Despite challenges, matrics get ready to sit for final exams – EWN

It’s been a disruptive year for the class of 2022, which has had to deal with relentless power cuts and the frustrating aftermath of the COVID-19 lockdown.
JOHANNESBURG – Matrics around the country are writing the first of their final exams and many say the stress is setting in.
Close to 200,000 pupils are registered to sit for their final exams at over 6,000 writing centres from Monday.
It’s been a disruptive year for the class of 2022, which has had to deal with relentless power cuts and the frustrating aftermath of the COVID-19 lockdown.
Having had to adapt to new ways of learning against the backdrop of an electricity crisis, matric pupils in Gauteng have told Eyewitness News that they’ve pushed ahead despite the mounting challenges.
it’s a weekday afternoon in Sebokeng Zone 10, when the home-time bell rings at Thuto-Tiro Comprehensive School.
As pupils linger outside the school gates, 17-year-old matriculant Mokati Molala hastily makes his way home.
He tells Eyewitness News that he has a tight schedule as he has to start dinner and get as much studying done as he can before load shedding hits at 4pm.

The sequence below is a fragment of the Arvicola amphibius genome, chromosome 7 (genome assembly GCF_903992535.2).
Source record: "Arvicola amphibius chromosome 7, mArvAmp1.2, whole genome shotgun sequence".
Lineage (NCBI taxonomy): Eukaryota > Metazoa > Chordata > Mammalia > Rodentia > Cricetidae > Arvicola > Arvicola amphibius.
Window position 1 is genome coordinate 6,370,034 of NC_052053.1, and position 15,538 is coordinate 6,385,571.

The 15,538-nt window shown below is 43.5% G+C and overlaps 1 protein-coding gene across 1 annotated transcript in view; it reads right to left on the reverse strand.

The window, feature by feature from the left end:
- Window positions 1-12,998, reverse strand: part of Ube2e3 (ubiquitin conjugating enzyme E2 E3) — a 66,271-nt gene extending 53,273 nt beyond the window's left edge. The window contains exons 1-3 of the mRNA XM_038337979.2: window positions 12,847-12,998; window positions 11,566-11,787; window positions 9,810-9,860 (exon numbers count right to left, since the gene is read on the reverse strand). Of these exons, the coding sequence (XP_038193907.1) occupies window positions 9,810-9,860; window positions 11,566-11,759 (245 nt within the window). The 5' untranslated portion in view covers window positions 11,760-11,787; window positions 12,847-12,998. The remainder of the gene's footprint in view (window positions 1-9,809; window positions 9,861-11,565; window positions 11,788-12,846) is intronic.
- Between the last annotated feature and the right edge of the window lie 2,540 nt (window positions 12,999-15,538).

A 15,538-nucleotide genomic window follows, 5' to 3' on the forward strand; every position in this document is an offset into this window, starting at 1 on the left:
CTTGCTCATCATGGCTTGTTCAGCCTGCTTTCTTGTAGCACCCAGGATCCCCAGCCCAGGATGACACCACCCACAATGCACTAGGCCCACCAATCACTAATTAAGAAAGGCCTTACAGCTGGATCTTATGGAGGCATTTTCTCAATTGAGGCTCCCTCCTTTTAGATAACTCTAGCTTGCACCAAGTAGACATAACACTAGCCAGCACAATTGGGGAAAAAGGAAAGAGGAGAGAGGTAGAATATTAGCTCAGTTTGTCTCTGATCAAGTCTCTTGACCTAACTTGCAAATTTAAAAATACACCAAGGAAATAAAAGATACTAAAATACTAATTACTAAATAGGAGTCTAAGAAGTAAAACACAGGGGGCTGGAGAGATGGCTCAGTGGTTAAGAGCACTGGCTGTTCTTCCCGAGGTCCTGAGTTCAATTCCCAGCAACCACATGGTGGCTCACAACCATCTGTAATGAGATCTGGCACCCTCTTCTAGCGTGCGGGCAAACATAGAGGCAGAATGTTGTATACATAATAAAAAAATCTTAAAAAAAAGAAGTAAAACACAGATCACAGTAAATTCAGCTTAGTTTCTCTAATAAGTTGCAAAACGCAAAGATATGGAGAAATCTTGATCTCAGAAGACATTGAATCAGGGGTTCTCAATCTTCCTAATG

"I study at night and that’s when the power cuts [happen]. I can’t study in the afternoon because we knock off late sometimes."
Once the power goes, Molala, like thousands of South African pupils, relies on torches and candlelight to prepare for his national senior certificate exams.
Eskom has indicated that it cannot exempt schools from load shedding, as it would put the entire grid at risk. However, it says it will try and mitigate the rolling power outages as best it can.
But the challenges for the matric class of 2022 don’t stop there – 18-year-old Diamond Miya says this will be the first finals to be written since the lockdown was lifted.
She says her classmates are still navigating the impact of those disruptions.
"COVID-19 really did impact us negatively. When you’re at home, I’m not going to lie and say that I tried to learn. What really helped us prepare were the walk-in programmes and having extra time with the teachers."
The Department of Basic Education says that despite collaboration with Eskom, if all else fails, there will be opportunities for candidates to rewrite a matric exam they missed because of load shedding.

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